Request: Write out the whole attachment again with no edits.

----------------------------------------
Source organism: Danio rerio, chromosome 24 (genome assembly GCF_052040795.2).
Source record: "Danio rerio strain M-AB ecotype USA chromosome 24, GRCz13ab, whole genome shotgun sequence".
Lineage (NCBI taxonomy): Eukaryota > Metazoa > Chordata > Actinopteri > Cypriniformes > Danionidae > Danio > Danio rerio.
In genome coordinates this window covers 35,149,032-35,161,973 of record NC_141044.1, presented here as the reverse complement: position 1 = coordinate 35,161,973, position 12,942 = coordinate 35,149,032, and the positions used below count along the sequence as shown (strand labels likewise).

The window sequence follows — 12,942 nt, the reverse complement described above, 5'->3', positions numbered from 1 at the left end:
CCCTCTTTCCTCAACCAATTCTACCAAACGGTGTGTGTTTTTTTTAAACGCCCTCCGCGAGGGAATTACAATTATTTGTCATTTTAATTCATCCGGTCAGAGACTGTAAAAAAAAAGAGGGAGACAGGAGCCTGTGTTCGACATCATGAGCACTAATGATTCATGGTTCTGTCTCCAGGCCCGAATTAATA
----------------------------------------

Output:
Source organism: Danio rerio, chromosome 24 (genome assembly GCF_052040795.2).
Source record: "Danio rerio strain M-AB ecotype USA chromosome 24, GRCz13ab, whole genome shotgun sequence".
Lineage (NCBI taxonomy): Eukaryota > Metazoa > Chordata > Actinopteri > Cypriniformes > Danionidae > Danio > Danio rerio.
In genome coordinates this window covers 35,149,032-35,161,973 of record NC_141044.1, presented here as the reverse complement: position 1 = coordinate 35,161,973, position 12,942 = coordinate 35,149,032, and the positions used below count along the sequence as shown (strand labels likewise).

The window sequence follows — 12,942 nt, the reverse complement described above, 5'->3', positions numbered from 1 at the left end:
CCCTCTTTCCTCAACCAATTCTACCAAACGGTGTGTGTTTTTTTTAAACGCCCTCCGCGAGGGAATTACAATTATTTGTCATTTTAATTCATCCGGTCAGAGACTGTAAAAAAAAAGAGGGAGACAGGAGCCTGTGTTCGACATCATGAGCACTAATGATTCATGGTTCTGTCTCCAGGCCCGAATTAATA